Wagner: Der Ring des Nibelungen—Orchestral Music. Buffalo Philharmonic Orchestra conducted by JoAnn Falletta. Naxos. $12.99.
Prokofiev: Romeo and Juliet. Baltimore Symphony Orchestra conducted by Marin Alsop. Naxos. $16.99 (2 CDs).
Michael Daugherty: Trail of Tears; Dreamachine; Reflections on the Mississippi. Amy Porter, flute; Dame Evelyn Glennie, percussion; Carol Jantsch, tuba; Albany Symphony conducted by David Alan Miller. Naxos. $12.99.
There are so very many ways to tell stories in music – and these three new Naxos releases showcase three very different ones. Wagner’s monumental Der Ring des Nibelungen is the quintessential music drama, a four-opera sequence in which words and music intermingle incessantly and are both equally necessary to give the story its full scope and tremendous impact. There is no theater experience quite like it – but many listeners have neither time nor inclination for full immersion, and conductors have for many years sought and found strictly musical elements that they can extract from the experiential totality and turn into concert pieces. JoAnn Falletta and the Buffalo Philharmonic offer a mostly excellent version of 64 minutes of music that, while it scarcely encompasses all the elements of 15 operatic hours, certainly gives a strong flavor of Wagner’s skill both in drama and in orchestration (including but not limited to the Wagner tuba, which the composer created specifically for this masterful set of operas). There is something here from each of the four parts. “Entrance of the Gods into Valhalla” comes from Das Rheingold, the music’s triumphalism total in orchestral form (as arranged by Hermann Zampe) even though, in the opera itself, there is irony aplenty in the gods’ entry into the new home that they have obtained through very human forms of treachery and deceit. From Die Walküre we get, inevitably and extremely effectively, “The Ride of the Valkyries,” followed by the opera’s conclusion, “Wotan’s Farewell and Magic Fire Music” (both arranged by Wouter Hutschenruyter). This latter excerpt does not work particularly well in the absence of Wotan’s voice: the scene is a linchpin of the downward spiral of Wotan and thus of all the gods, and the lack of the vocal element leads to a musical presentation that, although well-played, is rather under-communicative. From Siegfried comes the famous “Forest Murmurs” (arranged by Zampe), as effective as ever. And there are three excerpts from Götterdämmerung: “Siegfried’s Rhine Journey” (arranged by Engelbert Humperdinck, whose own works are strongly influenced by Wagner); “Siegfried’s Death and Funeral Music” (arranged by Ludvík Šťastný); and “Brunnhilde’s Immolation Scene.” The last of these is the other major place here where the absence of voice is strongly felt: without the enormous emotional pull of Brunnhilde’s farewell to Siegfried and her self-immolation, resulting in flames that consume Valhalla itself, the music, although splendid, is far less cathartic than in the opera. But despite what is missing, what is here is handled with considerable skill by Falletta and the Buffalo Philharmonic, from the drama of “The Ride of the Valkyries” to the delicacy of “Forest Murmurs” to the intensity of the funeral music for Siegfried, where the orchestra’s brass section really outdoes itself. This CD is far from a suitable substitute for the entirety of Der Ring des Nibelungen, but it is a wonderful way to recall the operatic sequence for those who know it well, and a first-rate introduction to the music for those who have not yet had the tremendous pleasure of encountering Wagner’s tetralogy in its original form.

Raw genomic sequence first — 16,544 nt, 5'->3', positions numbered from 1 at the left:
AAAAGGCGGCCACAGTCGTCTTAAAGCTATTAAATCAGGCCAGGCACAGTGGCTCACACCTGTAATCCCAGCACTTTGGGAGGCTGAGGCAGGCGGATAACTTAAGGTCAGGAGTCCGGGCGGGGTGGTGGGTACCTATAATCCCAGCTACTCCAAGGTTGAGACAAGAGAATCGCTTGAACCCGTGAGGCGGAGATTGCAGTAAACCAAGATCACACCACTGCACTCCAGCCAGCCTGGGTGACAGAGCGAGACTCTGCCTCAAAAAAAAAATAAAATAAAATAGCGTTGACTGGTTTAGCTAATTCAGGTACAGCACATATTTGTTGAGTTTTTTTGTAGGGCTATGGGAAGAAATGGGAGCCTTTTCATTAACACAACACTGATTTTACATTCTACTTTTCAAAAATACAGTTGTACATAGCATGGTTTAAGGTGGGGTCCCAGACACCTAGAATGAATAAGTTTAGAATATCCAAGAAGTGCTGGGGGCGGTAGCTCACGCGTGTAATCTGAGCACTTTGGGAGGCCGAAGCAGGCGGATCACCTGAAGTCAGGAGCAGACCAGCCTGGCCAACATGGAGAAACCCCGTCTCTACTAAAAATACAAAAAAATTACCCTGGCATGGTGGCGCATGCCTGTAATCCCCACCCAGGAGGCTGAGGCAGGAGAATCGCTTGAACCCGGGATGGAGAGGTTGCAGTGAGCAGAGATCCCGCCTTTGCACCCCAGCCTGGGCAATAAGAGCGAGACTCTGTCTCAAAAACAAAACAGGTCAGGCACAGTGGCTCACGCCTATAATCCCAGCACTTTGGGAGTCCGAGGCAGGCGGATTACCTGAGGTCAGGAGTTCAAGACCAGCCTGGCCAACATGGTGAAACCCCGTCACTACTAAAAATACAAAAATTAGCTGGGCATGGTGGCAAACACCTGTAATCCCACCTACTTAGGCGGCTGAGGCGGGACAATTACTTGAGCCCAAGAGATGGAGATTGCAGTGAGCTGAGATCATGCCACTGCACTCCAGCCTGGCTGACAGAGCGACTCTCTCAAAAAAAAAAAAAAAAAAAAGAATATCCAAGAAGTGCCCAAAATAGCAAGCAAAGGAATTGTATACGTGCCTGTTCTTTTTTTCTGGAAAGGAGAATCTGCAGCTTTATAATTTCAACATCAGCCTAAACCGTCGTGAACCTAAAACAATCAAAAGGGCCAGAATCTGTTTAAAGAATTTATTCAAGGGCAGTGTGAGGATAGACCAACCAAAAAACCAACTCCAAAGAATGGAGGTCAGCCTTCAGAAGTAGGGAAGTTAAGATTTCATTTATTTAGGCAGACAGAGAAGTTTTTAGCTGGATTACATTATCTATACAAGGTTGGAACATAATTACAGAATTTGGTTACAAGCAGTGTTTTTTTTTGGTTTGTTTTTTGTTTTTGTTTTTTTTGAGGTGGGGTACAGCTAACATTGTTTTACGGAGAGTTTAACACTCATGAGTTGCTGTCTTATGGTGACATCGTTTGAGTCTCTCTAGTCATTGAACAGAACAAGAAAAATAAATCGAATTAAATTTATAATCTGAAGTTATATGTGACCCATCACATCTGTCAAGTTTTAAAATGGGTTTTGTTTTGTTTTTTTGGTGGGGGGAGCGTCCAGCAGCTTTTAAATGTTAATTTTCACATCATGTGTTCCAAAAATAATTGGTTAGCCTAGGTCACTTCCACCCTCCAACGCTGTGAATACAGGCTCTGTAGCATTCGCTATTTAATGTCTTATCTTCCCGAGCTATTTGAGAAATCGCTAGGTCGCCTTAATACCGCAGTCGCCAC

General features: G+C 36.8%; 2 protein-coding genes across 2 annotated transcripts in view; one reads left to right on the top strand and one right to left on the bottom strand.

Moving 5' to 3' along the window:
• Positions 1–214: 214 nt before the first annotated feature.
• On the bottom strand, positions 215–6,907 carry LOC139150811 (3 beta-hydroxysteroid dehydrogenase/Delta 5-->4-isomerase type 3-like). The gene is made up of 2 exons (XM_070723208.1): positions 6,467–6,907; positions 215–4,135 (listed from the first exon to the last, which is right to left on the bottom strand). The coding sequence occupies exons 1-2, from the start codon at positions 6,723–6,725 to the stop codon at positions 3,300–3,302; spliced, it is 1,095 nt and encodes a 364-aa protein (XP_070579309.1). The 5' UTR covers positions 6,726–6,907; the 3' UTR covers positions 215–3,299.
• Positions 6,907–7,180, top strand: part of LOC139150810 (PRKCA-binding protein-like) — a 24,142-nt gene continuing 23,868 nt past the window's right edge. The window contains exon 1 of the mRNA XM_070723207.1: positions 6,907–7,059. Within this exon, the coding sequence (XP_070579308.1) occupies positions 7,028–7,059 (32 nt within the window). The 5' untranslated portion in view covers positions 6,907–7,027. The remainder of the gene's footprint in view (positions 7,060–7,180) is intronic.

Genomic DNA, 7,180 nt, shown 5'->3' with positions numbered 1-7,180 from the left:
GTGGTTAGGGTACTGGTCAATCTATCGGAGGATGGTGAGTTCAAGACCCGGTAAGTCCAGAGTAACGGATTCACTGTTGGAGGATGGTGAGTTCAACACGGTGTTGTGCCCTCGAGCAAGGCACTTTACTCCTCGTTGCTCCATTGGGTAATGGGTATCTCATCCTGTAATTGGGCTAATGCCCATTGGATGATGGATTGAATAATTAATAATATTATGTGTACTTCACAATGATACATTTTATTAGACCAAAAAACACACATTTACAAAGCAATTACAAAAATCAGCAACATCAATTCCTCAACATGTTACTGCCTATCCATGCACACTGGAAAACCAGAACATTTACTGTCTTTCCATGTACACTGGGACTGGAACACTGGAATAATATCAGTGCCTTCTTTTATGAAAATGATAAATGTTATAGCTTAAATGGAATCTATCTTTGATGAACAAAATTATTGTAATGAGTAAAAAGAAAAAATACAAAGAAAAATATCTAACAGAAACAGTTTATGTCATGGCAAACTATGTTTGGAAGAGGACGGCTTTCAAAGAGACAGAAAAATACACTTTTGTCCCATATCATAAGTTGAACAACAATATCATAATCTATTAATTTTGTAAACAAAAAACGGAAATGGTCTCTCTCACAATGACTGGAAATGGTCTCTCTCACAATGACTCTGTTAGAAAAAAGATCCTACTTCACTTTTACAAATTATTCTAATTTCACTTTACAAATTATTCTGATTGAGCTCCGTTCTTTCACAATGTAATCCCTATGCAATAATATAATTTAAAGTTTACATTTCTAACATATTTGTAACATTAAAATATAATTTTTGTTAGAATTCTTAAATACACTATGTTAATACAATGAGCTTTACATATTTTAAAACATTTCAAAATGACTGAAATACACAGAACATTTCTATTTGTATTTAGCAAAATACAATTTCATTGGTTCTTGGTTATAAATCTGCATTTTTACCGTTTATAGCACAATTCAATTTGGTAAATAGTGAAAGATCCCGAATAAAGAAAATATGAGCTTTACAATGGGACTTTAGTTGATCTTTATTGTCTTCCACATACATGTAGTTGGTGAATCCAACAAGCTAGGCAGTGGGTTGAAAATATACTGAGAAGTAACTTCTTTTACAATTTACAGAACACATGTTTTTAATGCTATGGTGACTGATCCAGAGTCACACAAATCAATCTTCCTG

Prokofiev also chose the theater for telling a number of stories, but unlike Wagner, he created scores both for operas and for ballets. Since ballet does not require speaking or singing, it tends to translate to recordings better than do purely orchestral excerpts from operas – much less tightly integrated music dramas such as Der Ring des Nibelungen. However, the quality of ballet recordings varies widely, and there are some basic issues that conductors of this sort of stage music must make when performing it without staging – notably ones of tempo. In her new recording of the complete Romeo and Juliet with the Baltimore Symphony Orchestra, Marin Alsop opts for pacing that would work quite well for dancers, and that proves to be a significant strength of her performance. Alsop does not control an orchestra quite as tightly as Falletta does, with the result that, for example, the violins are somewhat lacking in precision in the fight scene in Act I. However, Alsop has a great flair for the dramatic – evident in that same scene – and when the strings are not required to produce quite as high a degree of clarity, they acquit themselves very well. Thus, the love scenes come across with exceptional beauty and warmth here; the performance of the lower strings in the love scene that ends Act I is a particular standout. Other sections of the orchestra also shine in their own way, the woodwinds being especially notable, with the orchestra’s principal flute and oboe playing with truly lovely tone. Alsop certainly picks up on and even extends the romantic drama of the score, presenting the music with passion bordering on that of film music (a category at which Prokofiev excelled) while also allowing plenty of solemnity when it is needed – plus third and fourth acts that are beautifully sad (if perhaps not really tragic) and quite tender. Individual numbers from the score that are particular high points include Dance of the Mandolins and Dance of the Girls with Lilies, but these are exceptional only within the larger context: Alsop integrates the score very well, so these highlights are clearly heard as portions of a greater whole, and the entirety of Romeo and Juliet never comes across as episodic. It is also worth mentioning that the sound quality both of Alsop’s recording and of Falletta’s is absolutely top-notch – Naxos has an outstanding producer/engineer in Tim Handley, who handled both of these releases. Alsop’s Romeo and Juliet continues her work on the music of Prokofiev – she has already recorded all the symphonies, most of them to fine effect – and shows her to be a sensitive and strongly engaged conductor of this repertoire.